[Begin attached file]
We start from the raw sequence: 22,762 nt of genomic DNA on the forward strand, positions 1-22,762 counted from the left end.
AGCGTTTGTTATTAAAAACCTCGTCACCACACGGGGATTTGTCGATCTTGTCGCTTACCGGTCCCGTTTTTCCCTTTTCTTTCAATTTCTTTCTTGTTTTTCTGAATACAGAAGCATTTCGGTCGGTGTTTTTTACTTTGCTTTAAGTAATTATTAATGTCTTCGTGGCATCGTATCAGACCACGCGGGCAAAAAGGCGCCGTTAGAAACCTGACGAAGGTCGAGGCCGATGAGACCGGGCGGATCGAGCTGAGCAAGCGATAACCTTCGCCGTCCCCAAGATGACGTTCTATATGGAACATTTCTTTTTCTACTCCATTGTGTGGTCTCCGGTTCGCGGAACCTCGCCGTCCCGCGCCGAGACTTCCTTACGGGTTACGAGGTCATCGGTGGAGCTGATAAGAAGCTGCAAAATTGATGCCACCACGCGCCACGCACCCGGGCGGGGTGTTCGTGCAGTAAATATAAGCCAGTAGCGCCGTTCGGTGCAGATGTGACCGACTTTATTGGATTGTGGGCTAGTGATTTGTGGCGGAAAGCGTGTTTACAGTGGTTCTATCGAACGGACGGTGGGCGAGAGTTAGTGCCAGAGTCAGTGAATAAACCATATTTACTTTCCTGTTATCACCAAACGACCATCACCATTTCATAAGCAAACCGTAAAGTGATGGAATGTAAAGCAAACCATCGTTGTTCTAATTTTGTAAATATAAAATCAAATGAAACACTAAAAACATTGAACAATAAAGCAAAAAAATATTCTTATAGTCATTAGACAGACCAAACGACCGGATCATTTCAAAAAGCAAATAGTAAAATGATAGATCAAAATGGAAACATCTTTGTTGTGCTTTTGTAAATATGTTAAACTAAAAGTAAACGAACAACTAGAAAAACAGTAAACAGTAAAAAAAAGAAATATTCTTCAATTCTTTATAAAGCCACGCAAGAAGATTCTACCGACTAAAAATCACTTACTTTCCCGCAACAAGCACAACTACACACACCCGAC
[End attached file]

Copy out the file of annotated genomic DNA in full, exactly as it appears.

We start from the raw sequence: 22,762 nt of genomic DNA on the forward strand, positions 1-22,762 counted from the left end.
AGCGTTTGTTATTAAAAACCTCGTCACCACACGGGGATTTGTCGATCTTGTCGCTTACCGGTCCCGTTTTTCCCTTTTCTTTCAATTTCTTTCTTGTTTTTCTGAATACAGAAGCATTTCGGTCGGTGTTTTTTACTTTGCTTTAAGTAATTATTAATGTCTTCGTGGCATCGTATCAGACCACGCGGGCAAAAAGGCGCCGTTAGAAACCTGACGAAGGTCGAGGCCGATGAGACCGGGCGGATCGAGCTGAGCAAGCGATAACCTTCGCCGTCCCCAAGATGACGTTCTATATGGAACATTTCTTTTTCTACTCCATTGTGTGGTCTCCGGTTCGCGGAACCTCGCCGTCCCGCGCCGAGACTTCCTTACGGGTTACGAGGTCATCGGTGGAGCTGATAAGAAGCTGCAAAATTGATGCCACCACGCGCCACGCACCCGGGCGGGGTGTTCGTGCAGTAAATATAAGCCAGTAGCGCCGTTCGGTGCAGATGTGACCGACTTTATTGGATTGTGGGCTAGTGATTTGTGGCGGAAAGCGTGTTTACAGTGGTTCTATCGAACGGACGGTGGGCGAGAGTTAGTGCCAGAGTCAGTGAATAAACCATATTTACTTTCCTGTTATCACCAAACGACCATCACCATTTCATAAGCAAACCGTAAAGTGATGGAATGTAAAGCAAACCATCGTTGTTCTAATTTTGTAAATATAAAATCAAATGAAACACTAAAAACATTGAACAATAAAGCAAAAAAATATTCTTATAGTCATTAGACAGACCAAACGACCGGATCATTTCAAAAAGCAAATAGTAAAATGATAGATCAAAATGGAAACATCTTTGTTGTGCTTTTGTAAATATGTTAAACTAAAAGTAAACGAACAACTAGAAAAACAGTAAACAGTAAAAAAAAGAAATATTCTTCAATTCTTTATAAAGCCACGCAAGAAGATTCTACCGACTAAAAATCACTTACTTTCCCGCAACAAGCACAACTACACACACCCGAC